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Breaking the boundaries of space and time: A review of applications of bring-your-own-device in higher education

Marcus Sundgren & Jimmy Jaldemark, Department of Education, Mid Sweden University

Throughout history, various technologies have been used to bridge the boundaries of time and space, from 19th-century postcard education to present day mobile technology. Previous reviews examining the first decade of the new millennium showed many research projects using institutionally owned equipment, mostly supporting a teacher-centred approach and with a focus on content delivery. With the rapid development of small, portable and smart devices since 2007, devices becoming ubiquitous in the lives of students of today, has the focus of research changed? This paper reviews journal articles published 2009-2014 with the aim to examine how mobile devices are applied to bridge the boundaries of space and time in higher educational settings, and thereby supporting networked learning for the campus classroom as well as the online student. A search in major databases for English language journal articles was conducted with phrases "mobile learning" and "higher education". We found 109 articles indicating some form of bring-your-own-device (BYOD) philosophy. Categorizations were made primarily based on the abstracts. About 85 per cent of the articles were empirical in nature. Another eight per cent were theoretical and/or argumentative. The remaining articles were reviews, method development or meta-analyses. Subjects of study in the empirical articles were primarily students, but also faculty or a combination of those appears. Geographically, most studies are concentrated in the English-speaking parts of the world, although for instance Sub-Saharan Africa could benefit from development in this area. Not surprisingly, the top three countries by number of publications are USA, UK and Australia. About a third of the articles did not deal with the dimensions of time and space explicitly. Several of the non-empirical articles are among them, and so are a group of empirical articles that examined behavioural intents, perceptions, and attitudes amongst students and faculty. The principal phenomena studied with respect to the bridging of time and space was social media, the most common variety being podcasting, followed by text- and instant-messaging and social networking. Another group addressed how learning management and support systems could be developed to better support flexibility in time and space, or attitudes, intentions and perceptions regarding mobile learning implementations. Results indicate a shift from teacher-centred content delivery approaches towards student-centred communicative approaches. Recent improvements in network infrastructure and device usability seem to afford this development for teachers and students alike. However, a more thorough analysis of the material is required to validate such a claim.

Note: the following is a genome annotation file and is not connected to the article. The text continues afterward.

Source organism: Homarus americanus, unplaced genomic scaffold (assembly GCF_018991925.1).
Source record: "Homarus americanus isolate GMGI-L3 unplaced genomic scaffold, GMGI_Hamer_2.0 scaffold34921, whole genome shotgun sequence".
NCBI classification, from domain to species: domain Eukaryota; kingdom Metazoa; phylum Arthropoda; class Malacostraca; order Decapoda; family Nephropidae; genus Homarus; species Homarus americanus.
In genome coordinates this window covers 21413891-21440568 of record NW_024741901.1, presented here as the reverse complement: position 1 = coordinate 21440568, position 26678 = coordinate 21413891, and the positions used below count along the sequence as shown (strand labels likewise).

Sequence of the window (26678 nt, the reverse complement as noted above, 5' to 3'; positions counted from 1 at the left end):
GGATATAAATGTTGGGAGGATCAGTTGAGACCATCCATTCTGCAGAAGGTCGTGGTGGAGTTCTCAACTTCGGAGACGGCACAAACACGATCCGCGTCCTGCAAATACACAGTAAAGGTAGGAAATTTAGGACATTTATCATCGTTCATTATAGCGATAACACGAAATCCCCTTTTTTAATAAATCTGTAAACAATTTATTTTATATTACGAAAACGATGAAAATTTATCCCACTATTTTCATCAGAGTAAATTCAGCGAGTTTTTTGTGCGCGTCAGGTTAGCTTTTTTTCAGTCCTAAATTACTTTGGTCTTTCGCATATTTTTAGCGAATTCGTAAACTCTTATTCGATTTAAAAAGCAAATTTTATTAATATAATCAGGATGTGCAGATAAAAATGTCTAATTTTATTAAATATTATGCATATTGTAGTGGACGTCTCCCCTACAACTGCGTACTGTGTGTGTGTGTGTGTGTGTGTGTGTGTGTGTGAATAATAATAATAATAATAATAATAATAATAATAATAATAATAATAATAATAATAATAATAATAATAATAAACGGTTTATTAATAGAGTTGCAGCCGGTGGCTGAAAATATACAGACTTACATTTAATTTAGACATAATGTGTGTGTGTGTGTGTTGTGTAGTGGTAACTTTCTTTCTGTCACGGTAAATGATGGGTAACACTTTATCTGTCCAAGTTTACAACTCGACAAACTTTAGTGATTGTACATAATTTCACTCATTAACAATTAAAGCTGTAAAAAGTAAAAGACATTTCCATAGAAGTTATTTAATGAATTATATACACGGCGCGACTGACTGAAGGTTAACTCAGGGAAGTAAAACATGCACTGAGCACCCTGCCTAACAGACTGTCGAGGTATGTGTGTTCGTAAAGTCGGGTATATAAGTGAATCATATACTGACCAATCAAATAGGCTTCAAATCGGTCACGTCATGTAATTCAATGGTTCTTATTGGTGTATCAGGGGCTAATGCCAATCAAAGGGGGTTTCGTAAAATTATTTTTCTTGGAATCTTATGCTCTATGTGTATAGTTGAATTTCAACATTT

BYOD, Higher Education, Mobile Learning, Review

Full Paper - .pdf



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